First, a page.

WhatsApp reveals how to enable two-step verification globally

10 Feb 2017

WhatsApp opening screen. Image: William Potter/Shutterstock

Adding another layer of protection to WhatsApp, users of the popular messaging app will now get the option of adding two-step verification to their accounts.

WhatsApp and its parent company Facebook have been making quite a big deal about the level of encryption found within the app, preventing governments, hackers or anyone else from snooping on people’s messages.

The first step to this was taken following the introduction of end-to-end encryption in April last year. This measure was supposedly snoop-proof, despite claims made by one security expert that the app contained a ‘backdoor’ for governments.

Regardless, the WhatsApp developers have announced that its 1bn-plus users can now avail of two-step verification, which means that anyone looking to verify their account on a phone must enter their own six-digit code.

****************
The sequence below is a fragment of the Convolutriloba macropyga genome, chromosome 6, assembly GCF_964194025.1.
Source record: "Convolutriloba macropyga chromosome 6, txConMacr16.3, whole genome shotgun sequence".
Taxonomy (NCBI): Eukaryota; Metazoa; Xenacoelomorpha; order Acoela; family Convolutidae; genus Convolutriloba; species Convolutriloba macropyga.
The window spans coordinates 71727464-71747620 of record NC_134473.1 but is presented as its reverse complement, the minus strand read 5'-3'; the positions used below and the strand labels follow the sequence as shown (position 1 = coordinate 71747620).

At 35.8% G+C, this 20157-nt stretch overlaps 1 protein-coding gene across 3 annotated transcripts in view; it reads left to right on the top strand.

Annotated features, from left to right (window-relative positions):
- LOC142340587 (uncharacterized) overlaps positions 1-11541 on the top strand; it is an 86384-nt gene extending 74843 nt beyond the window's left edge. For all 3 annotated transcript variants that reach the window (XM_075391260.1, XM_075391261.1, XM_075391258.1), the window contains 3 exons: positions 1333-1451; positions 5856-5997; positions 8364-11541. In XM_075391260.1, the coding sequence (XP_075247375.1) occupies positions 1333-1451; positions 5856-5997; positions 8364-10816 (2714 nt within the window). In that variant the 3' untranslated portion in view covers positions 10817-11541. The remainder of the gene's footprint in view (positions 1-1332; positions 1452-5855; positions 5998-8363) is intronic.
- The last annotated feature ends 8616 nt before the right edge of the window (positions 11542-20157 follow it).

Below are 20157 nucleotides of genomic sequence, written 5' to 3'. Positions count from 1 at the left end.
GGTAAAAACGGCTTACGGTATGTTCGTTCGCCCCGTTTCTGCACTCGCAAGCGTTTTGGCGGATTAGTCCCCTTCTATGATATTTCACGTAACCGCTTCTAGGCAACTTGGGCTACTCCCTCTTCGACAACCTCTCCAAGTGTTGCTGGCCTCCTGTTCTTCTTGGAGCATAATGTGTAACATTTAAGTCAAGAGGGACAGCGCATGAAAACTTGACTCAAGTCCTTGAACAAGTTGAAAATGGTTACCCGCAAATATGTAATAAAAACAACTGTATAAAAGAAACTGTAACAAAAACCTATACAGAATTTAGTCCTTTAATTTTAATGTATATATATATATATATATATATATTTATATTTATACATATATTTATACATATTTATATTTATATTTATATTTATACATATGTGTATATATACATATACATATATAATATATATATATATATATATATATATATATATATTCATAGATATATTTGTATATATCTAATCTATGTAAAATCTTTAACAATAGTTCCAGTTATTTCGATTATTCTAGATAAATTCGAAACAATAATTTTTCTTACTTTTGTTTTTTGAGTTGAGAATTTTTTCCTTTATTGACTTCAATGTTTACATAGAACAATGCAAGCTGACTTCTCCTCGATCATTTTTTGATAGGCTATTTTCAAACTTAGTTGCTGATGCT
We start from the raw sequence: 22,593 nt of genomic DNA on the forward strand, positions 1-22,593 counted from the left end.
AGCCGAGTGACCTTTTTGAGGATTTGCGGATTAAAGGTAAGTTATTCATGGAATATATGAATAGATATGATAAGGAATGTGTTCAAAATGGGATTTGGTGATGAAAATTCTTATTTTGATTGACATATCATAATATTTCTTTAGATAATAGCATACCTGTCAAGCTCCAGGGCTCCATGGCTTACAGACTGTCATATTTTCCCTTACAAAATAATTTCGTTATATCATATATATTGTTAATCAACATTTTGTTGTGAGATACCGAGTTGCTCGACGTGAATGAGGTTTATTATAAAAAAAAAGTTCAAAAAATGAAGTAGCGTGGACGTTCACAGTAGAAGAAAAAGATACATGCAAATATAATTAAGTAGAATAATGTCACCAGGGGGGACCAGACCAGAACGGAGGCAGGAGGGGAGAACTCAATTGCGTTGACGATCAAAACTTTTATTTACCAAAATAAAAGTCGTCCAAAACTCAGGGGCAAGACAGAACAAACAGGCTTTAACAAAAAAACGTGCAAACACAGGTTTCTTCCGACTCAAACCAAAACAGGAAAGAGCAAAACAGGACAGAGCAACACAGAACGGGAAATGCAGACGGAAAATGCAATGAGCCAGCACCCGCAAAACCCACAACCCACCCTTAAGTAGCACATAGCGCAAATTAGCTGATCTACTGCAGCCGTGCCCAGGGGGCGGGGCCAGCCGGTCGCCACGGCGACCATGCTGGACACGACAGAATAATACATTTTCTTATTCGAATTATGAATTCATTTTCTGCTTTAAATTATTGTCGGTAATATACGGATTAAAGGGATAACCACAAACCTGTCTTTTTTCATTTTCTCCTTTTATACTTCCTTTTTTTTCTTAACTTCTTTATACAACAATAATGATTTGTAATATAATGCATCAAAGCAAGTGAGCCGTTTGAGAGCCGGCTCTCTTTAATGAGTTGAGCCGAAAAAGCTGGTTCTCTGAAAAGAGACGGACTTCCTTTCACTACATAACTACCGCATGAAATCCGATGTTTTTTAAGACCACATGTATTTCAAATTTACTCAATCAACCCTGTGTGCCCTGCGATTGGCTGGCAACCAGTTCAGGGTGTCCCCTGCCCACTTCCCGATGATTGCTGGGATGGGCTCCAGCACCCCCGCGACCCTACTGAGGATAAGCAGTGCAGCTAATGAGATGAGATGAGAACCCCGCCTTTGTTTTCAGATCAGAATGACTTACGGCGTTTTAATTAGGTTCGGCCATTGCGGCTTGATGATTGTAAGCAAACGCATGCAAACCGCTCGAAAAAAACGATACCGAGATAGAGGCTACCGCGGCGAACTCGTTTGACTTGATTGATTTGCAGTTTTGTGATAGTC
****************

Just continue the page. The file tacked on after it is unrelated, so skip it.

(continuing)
When a user has chosen what six-digit code they would like to use, it will need to be entered every time WhatsApp recognises it is being accessed on another device, preventing a third party from using their account.

How to enable it

Rather than being set as a default option however, users will need to opt in to the app’s account submenu via the settings page, and select the option.

There is also the option of asking WhatsApp to send you a recovery email if you forget your code.

This might be a good idea, given that WhatsApp said a user’s number will not be permitted to reverify on the app within seven days of last using it without their passcode.

This means that anyone who hasn’t registered their email with WhatsApp could potentially be locked out of their app for a week if they forget the code.

Despite only testing two-step verification on the platform as recently as November last year, this security feature has long been established in online security circles, with Facebook itself introducing it as far back as 2011.

WhatsApp opening screen. Image: William Potter/Shutterstock

Colm Gorey was a senior journalist with Silicon Republic